2019 Jaguar XE 300 Sport More power for Brit sports saloon – but is it enough?
Jaguar has long needed a HALO model to give the XE a push from the top; a model to sprinkle some sex appeal across the rest of the XE range, which, let’s face it, has so far failed to take it to the Germans that dominate this sector, both commercially and/or dynamically.
The £150k, 592bhp 2019 XE SV Project 8 is too far removed, too unattainable to really do the job. And while the 375bhp V6-powered XE S, which this new turbocharged, four-pot 300 Sport effectively replaces due to emissions issues, tried reasonably hard to perform the role, truth is it never quite pulled it off. Cars like the Audi S4, BMW 340i M Sport F30 and Mercedes-AMG C43 C205 were, to be blunt, all well beyond the reach of the refined but by no means rabid XE S.
Enter the new XE 300 Sport, which although still not a fully committed attempt to solve this issue, at least seeks to undercut its German rivals by entering the space just below the S4 and Co, with styling and dynamic upgrades that should, reckons Jaguar, connect more clearly with the enthusiast audience. Question is, does it go far enough?
Well, in its quest to engage with the keener driver, the 300 Sport is powered by the pokiest version yet of Jaguar’s – thus far – ever-so-slightly underwhelming four-cylinder turbocharged ‘Ingenium’ engine. In this case it produces 296bhp at 5500rpm and 295lb ft between 1500 and 4500rpm – outputs that are still only so-so beside its aforementioned Teutonic opponents.
Jaguar says the Ingenium has been tickled internally to improve its refinement, and to deliver smoother but more sporting responses via new mapping for the throttle, exhaust and transmission – which is inevitably the ubiquitous eight-speed auto from ZF.
The chassis has also been fettled, although to be fair the four-wheel-drive 300 Sport is little more than a collection of parts that were previously optional on the V6 S. Adaptive dampers become standard, as do slightly bigger brakes, while the wheels and tyres also grow to 19 inches, with 20-inchers available as an option (fitted to the car we tried).
Zero to 60mph takes a claimed 5.4sec (5.7sec to 62mph), while top speed is 155mph. Just guessing, we’d say the 0-100mph time is around the 12 to 13 second mark. So although the 300 Sport is no madman in a straight line, it’s still decently rapid for a 1690kg car.
Visually, the 300 Sport has the likeable, if typically restrained, air of a Q-car. Despite its 300 Sport badging on the nose, tail and sides, plus a subtle black tail spoiler and those big wheels and tyres, it doesn’t shout about itself too loudly. Inside there are numerous bits and bobs to distinguish it above and beyond any other XE (more 300 Sport badging on the seat headrests and door casings, etc), yet it still feels quantifiably like a regular XE from behind the wheel. Again, the Germans all go a touch further and feel more bespoke in this respect.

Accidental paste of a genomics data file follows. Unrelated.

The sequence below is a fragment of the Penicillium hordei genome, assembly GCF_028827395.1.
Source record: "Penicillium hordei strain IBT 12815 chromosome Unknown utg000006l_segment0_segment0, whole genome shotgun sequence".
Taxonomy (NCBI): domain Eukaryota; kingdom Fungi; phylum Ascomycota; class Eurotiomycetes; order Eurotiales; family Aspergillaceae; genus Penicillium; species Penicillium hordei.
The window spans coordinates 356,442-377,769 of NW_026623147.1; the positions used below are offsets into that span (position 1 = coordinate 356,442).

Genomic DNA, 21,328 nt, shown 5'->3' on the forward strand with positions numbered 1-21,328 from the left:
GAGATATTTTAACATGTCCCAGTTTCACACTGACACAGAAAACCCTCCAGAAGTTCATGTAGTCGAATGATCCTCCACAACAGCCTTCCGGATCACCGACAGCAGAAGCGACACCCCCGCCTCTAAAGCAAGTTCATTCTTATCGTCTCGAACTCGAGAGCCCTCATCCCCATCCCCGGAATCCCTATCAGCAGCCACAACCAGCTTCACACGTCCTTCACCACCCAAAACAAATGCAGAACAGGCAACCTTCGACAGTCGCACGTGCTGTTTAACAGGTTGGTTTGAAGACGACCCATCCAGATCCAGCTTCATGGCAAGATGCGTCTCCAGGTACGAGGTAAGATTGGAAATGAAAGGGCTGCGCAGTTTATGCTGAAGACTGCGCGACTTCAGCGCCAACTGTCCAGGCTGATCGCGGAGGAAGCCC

Yet on the road the 300 Sport does feel perkier and more sporting than any other XE, even if its overall dynamic personality remains that of the calm, collected, composed character, rather than that of the true road-burner. It is deceptively rapid across the ground, however, and the highlights are the steering – which has a lovely smooth accuracy to it and suffers from seemingly zero kickback, even over the roughest surfaces – and the way the adaptive suspension breathes so cleanly with the road, which is a delightful thing to experience. As is the almost magical absence of tyre and road noise generally.
Jaguar really has nailed the refinement of the 300 Sport, and it feels quietly majestic on the move as a result, even if it never quite manages to make the hairs on your neck stand to attention. Maybe it’s a touch too chilled for its own good, given the brief to spread some bravura across the rest ofthe range?
Because on the one hand it’s hard, if not impossible, to objectively criticise what the 300 Sport does in any particular area. It covers the ground with supreme ease and speed, while providing enough entertainment in the process to engage most keen drivers, most of the time. In this instance it achieves exactly what Jaguar wanted it to because it is clearly more entertaining to drive than any other XE on sale. But on the other hand, subjectively the 300 Sport could do with a bit more drama from its near-silent engine and exhaust, plus a touch more edge to its dynamics in general, if only to take it a bit closer to what the S4, C43 and 340i M Sport all deliver in their own different ways.
And this is where it gets a bit difficult for the 300 Sport. Take the 340i M Sport F30, which costs £42,930 yet has more power (321bhp) and torque (332lb ft) than the Jaguar, a touch more performance (0-62mph in 5.1sec) and a fair bit more aural appeal thanks to its six-cylinder turbocharged engine. And the Jaguar, remember, costs £45,640 before you add those 20-inch wheels and tyres.
Then again, the 300 Sport really is a lovely thing to drive in many respects, with a fine chassis, a tasteful and roomy interior, great steering and deceptively strong cross-country pace. If that’s exactly what you’re looking for from your sports saloon, the Jaguar might just be worth the extra outlay.
Above: dark accents and discreet badging mark out the 300 Sport; optional 20-inch wheels will set you back an extra £840.
TECHNICAL DATA FILE SPECIFICATIONS Engine In-line 4-cyl, 1997cc, turbocharged
Max Power 296bhp @ 5500rpm
Max Torque 295lb ft @ 1500-4500rpm
Weight 1690kg (178bhp/ton)
Top speed 155mph
Basic price £45,640
+ Suspension, ride, steering, Q-car styling
– Pricier and slower than a BMW 340i M Sport
Drive-My rating 4.4